S&P 500 boards appointed 428 new independent directors in the 2018 proxy year, up 8% from last year, and increasingly they are casting a wider and deeper net to identify talent, according to a new study by Spencer Stuart, one of the world's leading executive search and leadership advisory firms. However, low boardroom turnover persists. With new directors representing just 8% of all board seats, the overall composition of S&P 500 boards continues to gradually shift, according to the 2018 U.S. Spencer Stuart Board Index.

In response to a variety of challenges and pressures, including a rapidly changing business environment and the intensifying investor focus on the composition and quality of the boardroom, U.S. boards are adding directors with new skills, qualifications and perspectives.

"The best boards consider board composition a strategic asset and view boardroom succession planning as an ongoing imperative," said Julie Hembrock Daum, leader of Spencer Stuart's North American Board Practice. "They are determining the boardroom competencies that best match the forward-looking corporate strategies and refreshing the boardroom by adding directors with different perspectives and skills in emerging areas."

Experience as a CEO or top executive is no longer a must-have credential. Only 35.5% of the new S&P 500 directors are active or retired CEOs, chairs, vice chairs, presidents or COOs, down from nearly half (47%) a decade ago. Board experience is also no longer a pre-requisite. One-third of the incoming class are serving on their first public company board.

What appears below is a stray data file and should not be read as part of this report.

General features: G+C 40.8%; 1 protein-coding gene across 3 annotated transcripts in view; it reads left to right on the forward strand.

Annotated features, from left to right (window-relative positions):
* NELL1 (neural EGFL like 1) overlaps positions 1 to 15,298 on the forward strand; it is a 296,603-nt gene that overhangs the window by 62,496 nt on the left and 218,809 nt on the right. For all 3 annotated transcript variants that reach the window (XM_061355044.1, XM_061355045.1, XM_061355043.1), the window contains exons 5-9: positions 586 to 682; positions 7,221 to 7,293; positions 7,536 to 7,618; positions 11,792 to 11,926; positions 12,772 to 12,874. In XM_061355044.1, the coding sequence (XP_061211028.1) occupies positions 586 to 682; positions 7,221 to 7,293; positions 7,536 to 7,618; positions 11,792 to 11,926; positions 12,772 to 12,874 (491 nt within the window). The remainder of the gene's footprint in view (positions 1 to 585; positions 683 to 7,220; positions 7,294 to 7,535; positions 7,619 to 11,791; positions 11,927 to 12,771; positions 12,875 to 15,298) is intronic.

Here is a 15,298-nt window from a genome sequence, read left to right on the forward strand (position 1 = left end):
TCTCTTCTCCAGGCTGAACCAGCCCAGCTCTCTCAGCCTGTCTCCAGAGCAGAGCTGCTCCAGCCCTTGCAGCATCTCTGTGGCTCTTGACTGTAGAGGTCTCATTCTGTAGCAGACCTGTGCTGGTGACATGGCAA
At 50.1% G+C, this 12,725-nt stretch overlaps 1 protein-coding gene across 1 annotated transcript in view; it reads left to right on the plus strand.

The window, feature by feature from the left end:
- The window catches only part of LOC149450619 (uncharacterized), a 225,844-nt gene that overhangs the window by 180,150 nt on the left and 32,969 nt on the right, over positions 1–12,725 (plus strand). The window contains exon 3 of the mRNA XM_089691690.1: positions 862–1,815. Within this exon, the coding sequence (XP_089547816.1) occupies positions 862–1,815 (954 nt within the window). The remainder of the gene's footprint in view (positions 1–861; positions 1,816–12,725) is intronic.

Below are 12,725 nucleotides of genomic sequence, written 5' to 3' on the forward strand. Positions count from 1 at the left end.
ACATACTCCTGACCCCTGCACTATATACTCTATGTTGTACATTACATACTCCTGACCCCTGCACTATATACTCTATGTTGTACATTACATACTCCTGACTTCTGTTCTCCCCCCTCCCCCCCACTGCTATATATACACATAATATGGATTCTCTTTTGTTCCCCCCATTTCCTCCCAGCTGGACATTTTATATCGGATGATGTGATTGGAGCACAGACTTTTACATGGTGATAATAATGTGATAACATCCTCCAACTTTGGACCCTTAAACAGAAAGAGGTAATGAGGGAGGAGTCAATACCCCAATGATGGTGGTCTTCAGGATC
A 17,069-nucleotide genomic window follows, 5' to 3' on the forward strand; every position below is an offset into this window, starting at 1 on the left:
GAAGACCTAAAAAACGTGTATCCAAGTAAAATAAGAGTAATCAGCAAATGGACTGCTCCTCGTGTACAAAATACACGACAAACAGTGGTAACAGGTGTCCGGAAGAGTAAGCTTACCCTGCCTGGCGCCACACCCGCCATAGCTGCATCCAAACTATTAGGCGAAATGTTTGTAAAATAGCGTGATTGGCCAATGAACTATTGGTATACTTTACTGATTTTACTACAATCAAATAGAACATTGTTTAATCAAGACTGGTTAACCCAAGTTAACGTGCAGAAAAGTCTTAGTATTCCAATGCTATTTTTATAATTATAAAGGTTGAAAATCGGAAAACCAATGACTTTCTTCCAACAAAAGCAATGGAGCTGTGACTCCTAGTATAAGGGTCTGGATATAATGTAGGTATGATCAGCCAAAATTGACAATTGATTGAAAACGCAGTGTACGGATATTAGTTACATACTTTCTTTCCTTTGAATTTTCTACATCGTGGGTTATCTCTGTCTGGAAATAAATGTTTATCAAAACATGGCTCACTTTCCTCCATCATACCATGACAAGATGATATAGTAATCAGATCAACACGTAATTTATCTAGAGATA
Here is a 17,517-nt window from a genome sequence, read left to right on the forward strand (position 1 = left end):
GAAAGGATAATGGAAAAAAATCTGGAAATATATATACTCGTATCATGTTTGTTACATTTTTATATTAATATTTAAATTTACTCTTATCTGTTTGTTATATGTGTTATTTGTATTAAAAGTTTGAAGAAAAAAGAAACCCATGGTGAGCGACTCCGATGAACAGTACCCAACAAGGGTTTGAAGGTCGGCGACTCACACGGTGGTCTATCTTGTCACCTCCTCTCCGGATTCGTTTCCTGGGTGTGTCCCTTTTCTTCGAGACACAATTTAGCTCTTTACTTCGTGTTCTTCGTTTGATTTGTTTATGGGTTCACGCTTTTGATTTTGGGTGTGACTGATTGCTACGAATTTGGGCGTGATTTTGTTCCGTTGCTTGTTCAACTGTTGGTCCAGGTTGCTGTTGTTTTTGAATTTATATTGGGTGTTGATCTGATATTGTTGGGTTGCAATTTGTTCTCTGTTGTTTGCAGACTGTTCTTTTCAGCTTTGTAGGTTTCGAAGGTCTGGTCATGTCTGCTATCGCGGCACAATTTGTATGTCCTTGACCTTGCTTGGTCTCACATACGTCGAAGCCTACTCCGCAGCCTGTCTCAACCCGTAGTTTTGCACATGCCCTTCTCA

Spencer Stuart's research also found:

  • Only 57% of S&P 500 boards added at least one director in the past year. As a result, despite the record number of new directors, the percentage of women on S&P 500 boards again increased only incrementally to 24% of all directors, up from 22% in 2017 and 18% in 2013.
  • Directors with financial backgrounds are a priority, representing 25.5% of the new S&P 500 directors in 2018, up from 18% in 2008. Experienced CFOs/financial executives and investment professionals are in demand.
  • Tech savvy, "digital directors" are in high demand, and boards are tapping younger "next gen" candidates with these skills. Seventeen percent (17%) of the incoming class are 50 or younger.
  • Female representation among new S&P 500 directors rose to 40%, the highest since Spencer Stuart began tracking this data in 1998. Minority males (defined as African-American, Hispanic/Latino or Asian) experienced a slowdown, representing 10% of the new independent directors, down from 14% last year.
  • Today 87% of S&P 500 boards have two or more women directors. Ten have 50% or more women directors. Three have no women directors.
  • For the second year in a row, half of S&P 500 boards split the chair and CEO roles. Independent board chairs continue to gain momentum. Slightly more than 30% of S&P 500 boards are now chaired by an independent director, up from 28% last year and 16% in 2008.
  • Companies are increasingly disclosing the use of outside experts to assist with board evaluations. This year 9% of S&P 500 companies disclosed retaining an independent expert to assist with boardroom assessments, up from 2% last year.
  • Mandatory retirement policies continue to proliferate, and retirement ages continue to rise. Retirement policies are in place at 71% of S&P 500 boards. Of those boards with mandatory retirement policies, 43.5% set the retirement age at 75 or older, compared with just 11% in 2008. Three boards have a retirement age of 80, and more than half mandate retirement at age 73 or higher.

The 2018 Spencer Stuart U.S. Board Index is available on the Spencer Stuart web site: https://www.spencerstuart.com/research-and-insight/ssbi-2018.

SOURCE: Press release